Crowd surges were a part of the Open Championship from the beginning as galleries grew in the absence of roped fairways, and it became customary for fans to walk alongside the players until the 1950s. The Masters was the first major to be roped in 1949, and all the others followed. Still the mob scene persisted in Great Britain, culminating in the wildest finish at the 2000 Open at St. Andrews with David Duval, the former No. 1 in the world, battling Tiger Woods at his historical best, in the final pairing. I was there at a safe distance, so I leave it to John Paramor, the veteran European Tour rules official, to pick up the story:
“It was the worst experience of my life—the only time I felt physically in danger on a golf course. I was assigned the two leaders for Sunday’s round, Tiger and David Duval. David came at Tiger like an express train, four under on the front nine, until Tiger took command again on the 17th. When David pulled his second shot a smidge into the Road Hole Bunker, his head went down in abject disappointment. I was studying him when I heard this rumbling noise and looked back to see thousands of fans breaking through the ropes at the second and 16th holes and sprinting at us full on. Tiger was alert enough to see what was happening, but David’s head was still down with no idea what was coming behind him. The only things I had for protection were the rule book in my pocket and a shooting stick in my hand, so instinctively I held it up to the rushing mob and someone grabbed the other end, and we formed a small cordon behind David. Then some quick-witted marshals managed to hold people off the 17th green. Duval took two to get out of the bunker, so it really was over.
“On 18, Tiger hit the perfect tee shot at the clock tower, and they speed-walked across the bridge leaving old me behind. The bridge was a bottleneck, and this horde tried to jump the Swilcan Burn [about six feet wide], with stewards on the other side pushing them back into the water. It was not a good look. Then, in the midst of the chaos, a beautiful girl took off her clothes and dashed from Granny Clark’s Wynd onto the 18th green and danced around the flagstick before having a bobbie’s coat flung around her and getting escorted into obscurity. By then, Tiger had tapped in a par to win the Open by eight. It was very scary.”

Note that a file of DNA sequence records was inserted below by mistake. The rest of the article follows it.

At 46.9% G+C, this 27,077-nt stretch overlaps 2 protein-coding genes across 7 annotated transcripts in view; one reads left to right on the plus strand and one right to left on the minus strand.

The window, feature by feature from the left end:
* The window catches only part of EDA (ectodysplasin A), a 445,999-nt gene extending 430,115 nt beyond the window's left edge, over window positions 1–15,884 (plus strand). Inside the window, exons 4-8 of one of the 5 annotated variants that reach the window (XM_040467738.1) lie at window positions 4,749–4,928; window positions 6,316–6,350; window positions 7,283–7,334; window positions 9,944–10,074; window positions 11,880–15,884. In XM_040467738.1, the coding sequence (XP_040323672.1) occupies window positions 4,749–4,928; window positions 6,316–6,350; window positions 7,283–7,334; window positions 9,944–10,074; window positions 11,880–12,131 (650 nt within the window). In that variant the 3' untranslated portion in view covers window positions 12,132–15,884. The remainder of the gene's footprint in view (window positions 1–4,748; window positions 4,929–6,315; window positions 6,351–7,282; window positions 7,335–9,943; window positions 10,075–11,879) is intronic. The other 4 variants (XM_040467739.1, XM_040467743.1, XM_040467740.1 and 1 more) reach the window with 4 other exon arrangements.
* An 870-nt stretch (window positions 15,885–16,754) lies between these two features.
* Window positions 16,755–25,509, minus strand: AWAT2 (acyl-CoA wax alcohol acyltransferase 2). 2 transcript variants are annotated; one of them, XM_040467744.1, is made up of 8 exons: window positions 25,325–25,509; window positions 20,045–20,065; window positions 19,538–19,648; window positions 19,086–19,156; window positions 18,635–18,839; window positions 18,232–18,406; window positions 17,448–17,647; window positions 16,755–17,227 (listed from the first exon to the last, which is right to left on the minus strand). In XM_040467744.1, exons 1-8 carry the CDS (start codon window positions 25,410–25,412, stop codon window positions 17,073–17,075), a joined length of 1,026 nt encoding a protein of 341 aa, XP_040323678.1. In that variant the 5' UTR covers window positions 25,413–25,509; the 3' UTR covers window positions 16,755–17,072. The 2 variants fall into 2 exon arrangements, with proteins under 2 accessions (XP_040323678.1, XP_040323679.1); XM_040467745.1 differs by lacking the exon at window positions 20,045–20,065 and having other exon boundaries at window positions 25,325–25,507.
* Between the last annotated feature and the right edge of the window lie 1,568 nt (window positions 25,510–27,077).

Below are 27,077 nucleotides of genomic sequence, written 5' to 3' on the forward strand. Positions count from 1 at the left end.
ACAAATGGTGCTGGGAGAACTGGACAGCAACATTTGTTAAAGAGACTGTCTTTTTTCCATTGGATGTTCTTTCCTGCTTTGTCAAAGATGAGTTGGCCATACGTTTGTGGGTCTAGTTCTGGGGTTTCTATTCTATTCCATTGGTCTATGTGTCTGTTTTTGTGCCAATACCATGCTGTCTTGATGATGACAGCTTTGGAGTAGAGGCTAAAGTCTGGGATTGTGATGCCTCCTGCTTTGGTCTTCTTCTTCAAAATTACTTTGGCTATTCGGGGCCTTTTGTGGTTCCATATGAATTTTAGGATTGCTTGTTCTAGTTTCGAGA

Scary perhaps, but it was also tremendously exciting. That scene was the highlight of Tiger’s Slam, when he won two Opens, the PGA, Players and Masters in a 12-month span.
Frank Hannigan, the USGA bureaucrat who brought the 1986 U.S. Open to “remote” Shinnecock Hills, used to ponder with me how many attendees were necessary. Hannigan believed the millions watching at home on television validated a national championship, but you needed just enough people painted in the frame to ensure that it wasn’t a fake lunar landing in a New Mexico warehouse. We agreed that the 1985 Walker Cup at Pine Valley with no more than 4,000 spectators proved the point.
The pandemic put Hannigan’s theory to the test this past year, and we were wrong. “The fact is, the PGA Tour without crowds was like a college tournament,” as rules expert Mark Russell told me: “Good golf but no energy.” Control and decorum are nice, but Mickelson’s PGA at Kiawah reminded us again that the exceptions are when golf most resembles big-time sports.